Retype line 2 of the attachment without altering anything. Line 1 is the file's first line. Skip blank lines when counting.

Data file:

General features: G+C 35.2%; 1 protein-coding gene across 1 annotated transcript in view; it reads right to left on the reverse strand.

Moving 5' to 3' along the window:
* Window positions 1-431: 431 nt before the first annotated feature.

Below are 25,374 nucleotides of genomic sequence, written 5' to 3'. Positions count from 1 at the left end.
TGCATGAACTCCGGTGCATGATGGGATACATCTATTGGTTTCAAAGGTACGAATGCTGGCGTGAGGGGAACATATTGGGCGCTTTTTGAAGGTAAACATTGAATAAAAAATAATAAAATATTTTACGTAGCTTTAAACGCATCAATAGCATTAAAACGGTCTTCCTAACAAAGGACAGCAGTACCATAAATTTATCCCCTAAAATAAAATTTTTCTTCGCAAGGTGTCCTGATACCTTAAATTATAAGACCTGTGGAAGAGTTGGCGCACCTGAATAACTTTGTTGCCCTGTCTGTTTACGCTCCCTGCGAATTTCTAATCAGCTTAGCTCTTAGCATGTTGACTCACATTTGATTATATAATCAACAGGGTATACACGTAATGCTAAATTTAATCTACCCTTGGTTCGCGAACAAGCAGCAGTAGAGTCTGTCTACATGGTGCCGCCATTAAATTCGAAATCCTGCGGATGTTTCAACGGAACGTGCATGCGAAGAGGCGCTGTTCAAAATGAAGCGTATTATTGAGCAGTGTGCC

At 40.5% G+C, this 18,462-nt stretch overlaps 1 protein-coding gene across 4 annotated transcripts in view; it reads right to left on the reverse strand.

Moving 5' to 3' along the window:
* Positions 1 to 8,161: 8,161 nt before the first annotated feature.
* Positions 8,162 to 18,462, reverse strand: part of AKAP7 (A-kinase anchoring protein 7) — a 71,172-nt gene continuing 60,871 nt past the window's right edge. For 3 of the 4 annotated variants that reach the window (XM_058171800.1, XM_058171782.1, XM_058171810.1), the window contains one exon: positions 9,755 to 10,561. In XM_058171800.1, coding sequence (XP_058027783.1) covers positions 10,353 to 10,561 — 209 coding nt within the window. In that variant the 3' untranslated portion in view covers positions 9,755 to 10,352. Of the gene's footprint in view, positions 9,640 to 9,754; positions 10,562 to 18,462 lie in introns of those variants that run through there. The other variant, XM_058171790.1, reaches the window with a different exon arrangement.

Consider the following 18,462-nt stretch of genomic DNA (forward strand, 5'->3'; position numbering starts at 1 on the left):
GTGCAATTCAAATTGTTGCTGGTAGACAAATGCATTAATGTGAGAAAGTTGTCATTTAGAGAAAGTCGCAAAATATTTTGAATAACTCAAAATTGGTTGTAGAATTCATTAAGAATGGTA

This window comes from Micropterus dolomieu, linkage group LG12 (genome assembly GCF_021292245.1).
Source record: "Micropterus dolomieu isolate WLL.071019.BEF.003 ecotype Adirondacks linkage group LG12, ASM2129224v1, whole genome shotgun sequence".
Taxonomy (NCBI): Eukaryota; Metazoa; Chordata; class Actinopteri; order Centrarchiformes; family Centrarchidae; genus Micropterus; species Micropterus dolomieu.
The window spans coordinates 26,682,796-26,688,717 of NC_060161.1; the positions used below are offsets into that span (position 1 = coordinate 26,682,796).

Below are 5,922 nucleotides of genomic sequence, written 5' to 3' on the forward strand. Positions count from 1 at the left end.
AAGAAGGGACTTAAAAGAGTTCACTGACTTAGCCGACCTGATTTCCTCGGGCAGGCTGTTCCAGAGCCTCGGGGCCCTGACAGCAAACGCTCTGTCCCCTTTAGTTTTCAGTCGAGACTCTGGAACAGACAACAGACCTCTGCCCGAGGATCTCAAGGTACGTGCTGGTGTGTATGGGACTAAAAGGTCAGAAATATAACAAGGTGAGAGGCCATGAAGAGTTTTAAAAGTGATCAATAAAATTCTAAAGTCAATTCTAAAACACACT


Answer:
Moving 5' to 3' along the window: